To be expected is the diversity of films from Europe. Russia offers the spectacular Mongol, a wide-screen epic set in the Mongolian steppes that depicts the tortured life and violent rise of Genghis Khan. Major new talents from Eastern Europe are also present: justly acclaimed at Cannes with the Palme D’Or is the Rumanian 4 Luni, 3 Saptamani si 2 Zile (4 Months, 2 Weeks and 2 Days). Harrowing but profoundly moving, it tells of a young girl seeking an illegal abortion in the last years of Communist rule. The Serbian Klopka (The Trap) is a taut thriller in which a father can only raise the cash for his son’s life-saving operation if he will kill a man.
Three very distinctive and different films are bio-pics offering creative portraits of real characters. From the UK are the totally contrasting Control and When Did You Last See your Father? The latter, both witty and touching, explores with outstanding performances the love-hate relationship between a father (Jim Broadbent) and his writer son (Colin Firth), told by the son as his father dies of cancer. The much acclaimed Control follows the short-lived but brilliant career of Ian Curtis, lead singer of the legendary Manchester ‘new wave’ band Joy Division. The French contribution to this trio is painter/film-maker Julian Schnabel’s Cannes Best Director-winning Le Scaphandre et le Papillon (The Diving Bell and The Butterfly). Mathieu Amalric is extraordinary in this visually inventive film about a fashion editor able to communicate only with his eyelid after a debilitating stroke.
Completing the section and reminding us forcefully of our world now is Battle for Haditha, by acclaimed documentary filmmaker Nick Broomfield (Aileen Wuornos: The Selling of a Serial Killer). A fictionalised account shot in verité style, this film describes the US massacre of a group of Iraqi civilians seen from the perspectives of the Marine platoon on duty, the Iraqi family, and two insurgents plotting a revenge murder.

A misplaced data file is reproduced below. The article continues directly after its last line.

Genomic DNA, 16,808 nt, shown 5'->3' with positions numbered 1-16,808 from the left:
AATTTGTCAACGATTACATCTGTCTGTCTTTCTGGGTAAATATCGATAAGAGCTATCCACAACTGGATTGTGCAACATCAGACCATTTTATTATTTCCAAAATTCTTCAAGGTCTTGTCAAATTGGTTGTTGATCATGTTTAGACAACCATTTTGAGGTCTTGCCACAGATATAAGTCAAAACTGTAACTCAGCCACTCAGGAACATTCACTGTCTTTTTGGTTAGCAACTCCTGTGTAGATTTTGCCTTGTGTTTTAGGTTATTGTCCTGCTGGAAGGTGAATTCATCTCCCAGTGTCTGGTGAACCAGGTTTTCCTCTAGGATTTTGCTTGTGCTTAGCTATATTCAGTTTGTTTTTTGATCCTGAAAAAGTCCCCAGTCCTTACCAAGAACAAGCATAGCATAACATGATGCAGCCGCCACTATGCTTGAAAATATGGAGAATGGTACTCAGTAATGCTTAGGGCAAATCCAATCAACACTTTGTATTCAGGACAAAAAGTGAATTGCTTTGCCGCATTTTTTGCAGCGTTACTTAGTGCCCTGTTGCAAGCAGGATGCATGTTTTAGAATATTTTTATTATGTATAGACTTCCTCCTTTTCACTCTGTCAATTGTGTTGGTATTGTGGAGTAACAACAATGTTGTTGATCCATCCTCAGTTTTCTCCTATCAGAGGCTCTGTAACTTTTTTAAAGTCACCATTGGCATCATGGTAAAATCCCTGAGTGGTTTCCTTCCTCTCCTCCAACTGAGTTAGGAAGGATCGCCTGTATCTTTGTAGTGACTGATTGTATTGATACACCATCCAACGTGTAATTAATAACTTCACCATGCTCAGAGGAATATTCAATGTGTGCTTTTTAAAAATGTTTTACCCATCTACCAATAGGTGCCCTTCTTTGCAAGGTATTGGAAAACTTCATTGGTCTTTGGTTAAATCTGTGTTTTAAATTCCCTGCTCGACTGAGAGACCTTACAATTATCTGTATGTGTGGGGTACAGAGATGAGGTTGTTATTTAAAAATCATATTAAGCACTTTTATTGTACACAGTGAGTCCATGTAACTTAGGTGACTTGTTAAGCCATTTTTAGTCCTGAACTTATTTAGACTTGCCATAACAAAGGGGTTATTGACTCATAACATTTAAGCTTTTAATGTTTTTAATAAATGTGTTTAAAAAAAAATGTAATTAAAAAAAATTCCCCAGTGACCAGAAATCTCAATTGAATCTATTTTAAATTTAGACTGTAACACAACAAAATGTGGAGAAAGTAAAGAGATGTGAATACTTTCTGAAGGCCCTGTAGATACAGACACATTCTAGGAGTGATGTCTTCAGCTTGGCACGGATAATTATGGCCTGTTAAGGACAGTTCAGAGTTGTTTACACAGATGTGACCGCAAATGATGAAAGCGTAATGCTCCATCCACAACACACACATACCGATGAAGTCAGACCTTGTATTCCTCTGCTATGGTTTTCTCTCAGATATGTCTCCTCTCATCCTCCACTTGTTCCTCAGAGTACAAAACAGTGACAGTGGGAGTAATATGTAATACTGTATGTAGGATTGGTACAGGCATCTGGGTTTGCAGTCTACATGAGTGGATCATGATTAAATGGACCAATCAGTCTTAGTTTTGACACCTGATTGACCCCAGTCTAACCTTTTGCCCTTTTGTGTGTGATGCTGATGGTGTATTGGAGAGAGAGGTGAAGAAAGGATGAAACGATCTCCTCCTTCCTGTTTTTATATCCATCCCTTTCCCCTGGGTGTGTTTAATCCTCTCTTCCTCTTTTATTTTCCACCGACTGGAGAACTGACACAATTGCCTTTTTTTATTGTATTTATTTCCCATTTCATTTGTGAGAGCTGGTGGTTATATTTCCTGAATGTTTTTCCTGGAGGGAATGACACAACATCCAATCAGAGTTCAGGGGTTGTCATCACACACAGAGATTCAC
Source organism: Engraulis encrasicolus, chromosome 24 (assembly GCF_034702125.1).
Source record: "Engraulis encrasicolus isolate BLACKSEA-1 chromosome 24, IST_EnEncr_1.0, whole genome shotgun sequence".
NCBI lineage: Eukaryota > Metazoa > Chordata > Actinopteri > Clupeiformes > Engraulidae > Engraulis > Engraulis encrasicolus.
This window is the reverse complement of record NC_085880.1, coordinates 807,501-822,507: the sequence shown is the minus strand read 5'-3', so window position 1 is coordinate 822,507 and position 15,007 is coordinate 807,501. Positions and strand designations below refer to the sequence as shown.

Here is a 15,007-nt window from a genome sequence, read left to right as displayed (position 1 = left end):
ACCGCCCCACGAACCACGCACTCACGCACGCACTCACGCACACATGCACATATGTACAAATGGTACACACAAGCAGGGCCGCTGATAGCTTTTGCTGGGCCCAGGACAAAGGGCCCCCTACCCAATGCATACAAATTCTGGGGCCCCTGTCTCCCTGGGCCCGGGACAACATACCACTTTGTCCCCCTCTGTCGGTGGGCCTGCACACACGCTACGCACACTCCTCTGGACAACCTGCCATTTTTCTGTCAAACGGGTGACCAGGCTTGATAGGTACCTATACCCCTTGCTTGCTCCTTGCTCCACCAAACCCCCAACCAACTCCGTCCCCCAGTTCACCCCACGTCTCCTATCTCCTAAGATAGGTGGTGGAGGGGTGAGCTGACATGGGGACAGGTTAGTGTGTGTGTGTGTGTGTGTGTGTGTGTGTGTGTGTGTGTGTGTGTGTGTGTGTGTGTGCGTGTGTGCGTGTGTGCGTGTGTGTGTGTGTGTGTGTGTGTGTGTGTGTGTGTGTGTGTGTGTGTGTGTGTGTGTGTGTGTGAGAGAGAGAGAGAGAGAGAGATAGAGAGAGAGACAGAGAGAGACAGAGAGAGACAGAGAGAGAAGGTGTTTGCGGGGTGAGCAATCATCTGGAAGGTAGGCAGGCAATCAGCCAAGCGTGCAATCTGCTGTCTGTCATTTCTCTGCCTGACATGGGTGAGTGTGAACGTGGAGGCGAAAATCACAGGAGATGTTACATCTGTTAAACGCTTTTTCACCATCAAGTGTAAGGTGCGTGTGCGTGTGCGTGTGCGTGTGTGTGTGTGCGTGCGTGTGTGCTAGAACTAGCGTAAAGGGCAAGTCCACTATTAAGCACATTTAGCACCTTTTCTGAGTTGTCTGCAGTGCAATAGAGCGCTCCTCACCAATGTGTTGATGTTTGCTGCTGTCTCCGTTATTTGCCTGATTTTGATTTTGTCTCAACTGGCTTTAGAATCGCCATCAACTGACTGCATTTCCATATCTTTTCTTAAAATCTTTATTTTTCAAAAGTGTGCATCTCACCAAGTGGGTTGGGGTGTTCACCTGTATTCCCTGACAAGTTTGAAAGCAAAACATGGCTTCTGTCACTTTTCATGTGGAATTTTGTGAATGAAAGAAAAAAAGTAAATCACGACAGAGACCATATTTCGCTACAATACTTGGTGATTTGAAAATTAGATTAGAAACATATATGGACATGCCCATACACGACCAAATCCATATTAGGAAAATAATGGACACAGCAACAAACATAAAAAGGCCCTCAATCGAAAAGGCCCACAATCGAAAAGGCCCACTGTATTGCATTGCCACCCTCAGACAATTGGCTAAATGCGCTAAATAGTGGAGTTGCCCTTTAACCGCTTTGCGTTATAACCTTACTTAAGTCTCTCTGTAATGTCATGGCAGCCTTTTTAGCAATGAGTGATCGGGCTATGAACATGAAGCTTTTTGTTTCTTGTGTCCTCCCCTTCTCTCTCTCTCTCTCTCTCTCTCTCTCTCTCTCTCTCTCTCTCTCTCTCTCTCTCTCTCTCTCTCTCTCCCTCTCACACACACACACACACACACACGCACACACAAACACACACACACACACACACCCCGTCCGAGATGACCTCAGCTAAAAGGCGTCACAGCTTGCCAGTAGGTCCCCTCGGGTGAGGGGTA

The Cinema of the World screenings run throughout DIFF 2007, which takes place between December 9 and 16, 2007.
DIFF’s Principal Sponsors are Dubai Duty Free, Dubai Pearl, Emirates and Jumeirah.
The Dubai International Film Festival (DIFF) was launched in December 2004 under the theme: Bridging Cultures. Meeting Minds.
DIFF is held under the honorary Chairmanship of His Highness Sheikh Ahmed bin Saeed Al Maktoum. DIFF is a not-for-profit cultural event, presented and organised by the Dubai Technology and Media Free Zone Authority.
As the previous editions of DIFF have demonstrated, the Festival not only presents cinematic excellence from around the world, but is also an important high-profile platform for aspiring home-grown talent.
“Bridging Cultures. Meeting Minds,” has been hailed by all as a unique and relevant theme to promote better understanding and mutual respect between different communities and countries.
Since its inception, DIFF has become an important meeting point for international and regional filmmakers and industry professionals setting the foundation for potential future collaborations.
The past three editions of DIFF have presented more than 250 films, documentaries and shorts from more than 48 countries.
In 2006 the festival took place at the magnificent Madinat Jumeirah resort. As a further commitment of DIFF’s endeavours to facilitate greater opportunities for regional Arab talent, the Muhr Awards was launched. Another first for DIFF in 2006 was the setting up of the Industry Office, which was established with a view to exclusively assist the needs of all registered delegates.
The fourth edition of the Dubai International Film Festival will take place from December 9-16 and will present the best of Arab and international cinema in the feature film, shorts and documentary formats. Building on the success of last year, DIFF 2007 will also host the Muhr Awards and the Industry Office with new features.
For any further information and regular updates on DIFF 2007 please log on to www.dubaifilmfest.com